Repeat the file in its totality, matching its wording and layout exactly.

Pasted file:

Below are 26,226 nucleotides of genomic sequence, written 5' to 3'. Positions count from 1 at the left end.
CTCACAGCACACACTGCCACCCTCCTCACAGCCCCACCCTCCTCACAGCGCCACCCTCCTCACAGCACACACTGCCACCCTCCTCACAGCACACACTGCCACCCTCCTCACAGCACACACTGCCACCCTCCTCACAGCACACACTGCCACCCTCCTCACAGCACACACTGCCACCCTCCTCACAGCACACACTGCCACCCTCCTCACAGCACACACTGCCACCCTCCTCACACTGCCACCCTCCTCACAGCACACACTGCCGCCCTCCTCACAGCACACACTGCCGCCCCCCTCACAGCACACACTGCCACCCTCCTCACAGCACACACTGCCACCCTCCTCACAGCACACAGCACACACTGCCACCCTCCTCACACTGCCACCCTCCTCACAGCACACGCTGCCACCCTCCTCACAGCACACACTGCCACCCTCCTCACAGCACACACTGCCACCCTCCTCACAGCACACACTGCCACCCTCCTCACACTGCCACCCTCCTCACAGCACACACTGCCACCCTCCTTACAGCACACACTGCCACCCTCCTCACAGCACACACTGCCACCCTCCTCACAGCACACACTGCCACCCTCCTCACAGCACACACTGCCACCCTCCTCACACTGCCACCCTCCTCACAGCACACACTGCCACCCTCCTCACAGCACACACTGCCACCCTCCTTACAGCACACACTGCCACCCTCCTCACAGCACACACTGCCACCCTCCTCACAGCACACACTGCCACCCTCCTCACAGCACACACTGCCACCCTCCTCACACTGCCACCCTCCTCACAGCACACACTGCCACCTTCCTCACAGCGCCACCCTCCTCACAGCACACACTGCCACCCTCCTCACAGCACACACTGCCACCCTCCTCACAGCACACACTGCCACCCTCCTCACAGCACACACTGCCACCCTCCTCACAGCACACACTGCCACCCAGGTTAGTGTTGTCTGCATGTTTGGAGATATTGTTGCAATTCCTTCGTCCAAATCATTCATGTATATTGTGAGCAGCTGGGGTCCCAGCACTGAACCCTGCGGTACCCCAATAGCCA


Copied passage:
Below are 26,226 nucleotides of genomic sequence, written 5' to 3'. Positions count from 1 at the left end.
CTCACAGCACACACTGCCACCCTCCTCACAGCCCCACCCTCCTCACAGCGCCACCCTCCTCACAGCACACACTGCCACCCTCCTCACAGCACACACTGCCACCCTCCTCACAGCACACACTGCCACCCTCCTCACAGCACACACTGCCACCCTCCTCACAGCACACACTGCCACCCTCCTCACAGCACACACTGCCACCCTCCTCACAGCACACACTGCCACCCTCCTCACACTGCCACCCTCCTCACAGCACACACTGCCGCCCTCCTCACAGCACACACTGCCGCCCCCCTCACAGCACACACTGCCACCCTCCTCACAGCACACACTGCCACCCTCCTCACAGCACACAGCACACACTGCCACCCTCCTCACACTGCCACCCTCCTCACAGCACACGCTGCCACCCTCCTCACAGCACACACTGCCACCCTCCTCACAGCACACACTGCCACCCTCCTCACAGCACACACTGCCACCCTCCTCACACTGCCACCCTCCTCACAGCACACACTGCCACCCTCCTTACAGCACACACTGCCACCCTCCTCACAGCACACACTGCCACCCTCCTCACAGCACACACTGCCACCCTCCTCACAGCACACACTGCCACCCTCCTCACACTGCCACCCTCCTCACAGCACACACTGCCACCCTCCTCACAGCACACACTGCCACCCTCCTTACAGCACACACTGCCACCCTCCTCACAGCACACACTGCCACCCTCCTCACAGCACACACTGCCACCCTCCTCACAGCACACACTGCCACCCTCCTCACACTGCCACCCTCCTCACAGCACACACTGCCACCTTCCTCACAGCGCCACCCTCCTCACAGCACACACTGCCACCCTCCTCACAGCACACACTGCCACCCTCCTCACAGCACACACTGCCACCCTCCTCACAGCACACACTGCCACCCTCCTCACAGCACACACTGCCACCCAGGTTAGTGTTGTCTGCATGTTTGGAGATATTGTTGCAATTCCTTCGTCCAAATCATTCATGTATATTGTGAGCAGCTGGGGTCCCAGCACTGAACCCTGCGGTACCCCAATAGCCA